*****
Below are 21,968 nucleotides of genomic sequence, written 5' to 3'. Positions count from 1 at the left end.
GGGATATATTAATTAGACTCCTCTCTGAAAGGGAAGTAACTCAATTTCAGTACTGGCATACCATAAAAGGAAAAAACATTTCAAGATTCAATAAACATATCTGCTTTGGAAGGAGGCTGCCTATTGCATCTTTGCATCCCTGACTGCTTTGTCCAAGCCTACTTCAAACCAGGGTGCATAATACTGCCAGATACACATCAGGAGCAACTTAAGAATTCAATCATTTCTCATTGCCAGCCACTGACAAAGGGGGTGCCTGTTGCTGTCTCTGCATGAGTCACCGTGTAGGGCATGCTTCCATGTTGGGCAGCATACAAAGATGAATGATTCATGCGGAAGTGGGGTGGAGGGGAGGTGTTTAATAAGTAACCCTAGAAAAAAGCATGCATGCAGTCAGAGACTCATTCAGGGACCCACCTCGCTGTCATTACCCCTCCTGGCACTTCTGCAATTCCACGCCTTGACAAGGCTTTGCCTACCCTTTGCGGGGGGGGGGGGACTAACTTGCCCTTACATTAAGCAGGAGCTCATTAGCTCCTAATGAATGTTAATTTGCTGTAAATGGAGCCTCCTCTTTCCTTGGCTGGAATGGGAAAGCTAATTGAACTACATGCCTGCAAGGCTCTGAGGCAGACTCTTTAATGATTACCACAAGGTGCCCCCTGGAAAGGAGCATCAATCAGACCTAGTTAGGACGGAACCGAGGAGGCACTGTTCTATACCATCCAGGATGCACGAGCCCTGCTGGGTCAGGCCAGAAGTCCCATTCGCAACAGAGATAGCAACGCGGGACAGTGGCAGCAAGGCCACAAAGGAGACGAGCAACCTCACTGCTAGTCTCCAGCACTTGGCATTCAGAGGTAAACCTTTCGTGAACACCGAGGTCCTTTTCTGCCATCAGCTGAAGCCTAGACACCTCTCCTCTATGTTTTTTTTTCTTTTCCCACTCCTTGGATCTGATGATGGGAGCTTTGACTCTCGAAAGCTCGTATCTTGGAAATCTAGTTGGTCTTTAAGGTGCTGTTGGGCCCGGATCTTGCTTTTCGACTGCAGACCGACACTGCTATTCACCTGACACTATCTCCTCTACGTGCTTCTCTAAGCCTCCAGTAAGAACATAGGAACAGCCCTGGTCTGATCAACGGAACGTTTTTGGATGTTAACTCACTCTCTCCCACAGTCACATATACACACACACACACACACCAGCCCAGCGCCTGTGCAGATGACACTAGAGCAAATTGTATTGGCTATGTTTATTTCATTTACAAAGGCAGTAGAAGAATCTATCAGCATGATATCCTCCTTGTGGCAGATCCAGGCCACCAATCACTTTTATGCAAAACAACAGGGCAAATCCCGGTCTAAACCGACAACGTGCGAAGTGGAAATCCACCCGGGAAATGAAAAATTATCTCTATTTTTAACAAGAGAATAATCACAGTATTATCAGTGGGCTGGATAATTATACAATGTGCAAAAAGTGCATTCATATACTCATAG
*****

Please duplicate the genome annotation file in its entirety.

Below are 21,968 nucleotides of genomic sequence, written 5' to 3'. Positions count from 1 at the left end.
GGGATATATTAATTAGACTCCTCTCTGAAAGGGAAGTAACTCAATTTCAGTACTGGCATACCATAAAAGGAAAAAACATTTCAAGATTCAATAAACATATCTGCTTTGGAAGGAGGCTGCCTATTGCATCTTTGCATCCCTGACTGCTTTGTCCAAGCCTACTTCAAACCAGGGTGCATAATACTGCCAGATACACATCAGGAGCAACTTAAGAATTCAATCATTTCTCATTGCCAGCCACTGACAAAGGGGGTGCCTGTTGCTGTCTCTGCATGAGTCACCGTGTAGGGCATGCTTCCATGTTGGGCAGCATACAAAGATGAATGATTCATGCGGAAGTGGGGTGGAGGGGAGGTGTTTAATAAGTAACCCTAGAAAAAAGCATGCATGCAGTCAGAGACTCATTCAGGGACCCACCTCGCTGTCATTACCCCTCCTGGCACTTCTGCAATTCCACGCCTTGACAAGGCTTTGCCTACCCTTTGCGGGGGGGGGGGGACTAACTTGCCCTTACATTAAGCAGGAGCTCATTAGCTCCTAATGAATGTTAATTTGCTGTAAATGGAGCCTCCTCTTTCCTTGGCTGGAATGGGAAAGCTAATTGAACTACATGCCTGCAAGGCTCTGAGGCAGACTCTTTAATGATTACCACAAGGTGCCCCCTGGAAAGGAGCATCAATCAGACCTAGTTAGGACGGAACCGAGGAGGCACTGTTCTATACCATCCAGGATGCACGAGCCCTGCTGGGTCAGGCCAGAAGTCCCATTCGCAACAGAGATAGCAACGCGGGACAGTGGCAGCAAGGCCACAAAGGAGACGAGCAACCTCACTGCTAGTCTCCAGCACTTGGCATTCAGAGGTAAACCTTTCGTGAACACCGAGGTCCTTTTCTGCCATCAGCTGAAGCCTAGACACCTCTCCTCTATGTTTTTTTTTCTTTTCCCACTCCTTGGATCTGATGATGGGAGCTTTGACTCTCGAAAGCTCGTATCTTGGAAATCTAGTTGGTCTTTAAGGTGCTGTTGGGCCCGGATCTTGCTTTTCGACTGCAGACCGACACTGCTATTCACCTGACACTATCTCCTCTACGTGCTTCTCTAAGCCTCCAGTAAGAACATAGGAACAGCCCTGGTCTGATCAACGGAACGTTTTTGGATGTTAACTCACTCTCTCCCACAGTCACATATACACACACACACACACACCAGCCCAGCGCCTGTGCAGATGACACTAGAGCAAATTGTATTGGCTATGTTTATTTCATTTACAAAGGCAGTAGAAGAATCTATCAGCATGATATCCTCCTTGTGGCAGATCCAGGCCACCAATCACTTTTATGCAAAACAACAGGGCAAATCCCGGTCTAAACCGACAACGTGCGAAGTGGAAATCCACCCGGGAAATGAAAAATTATCTCTATTTTTAACAAGAGAATAATCACAGTATTATCAGTGGGCTGGATAATTATACAATGTGCAAAAAGTGCATTCATATACTCATAG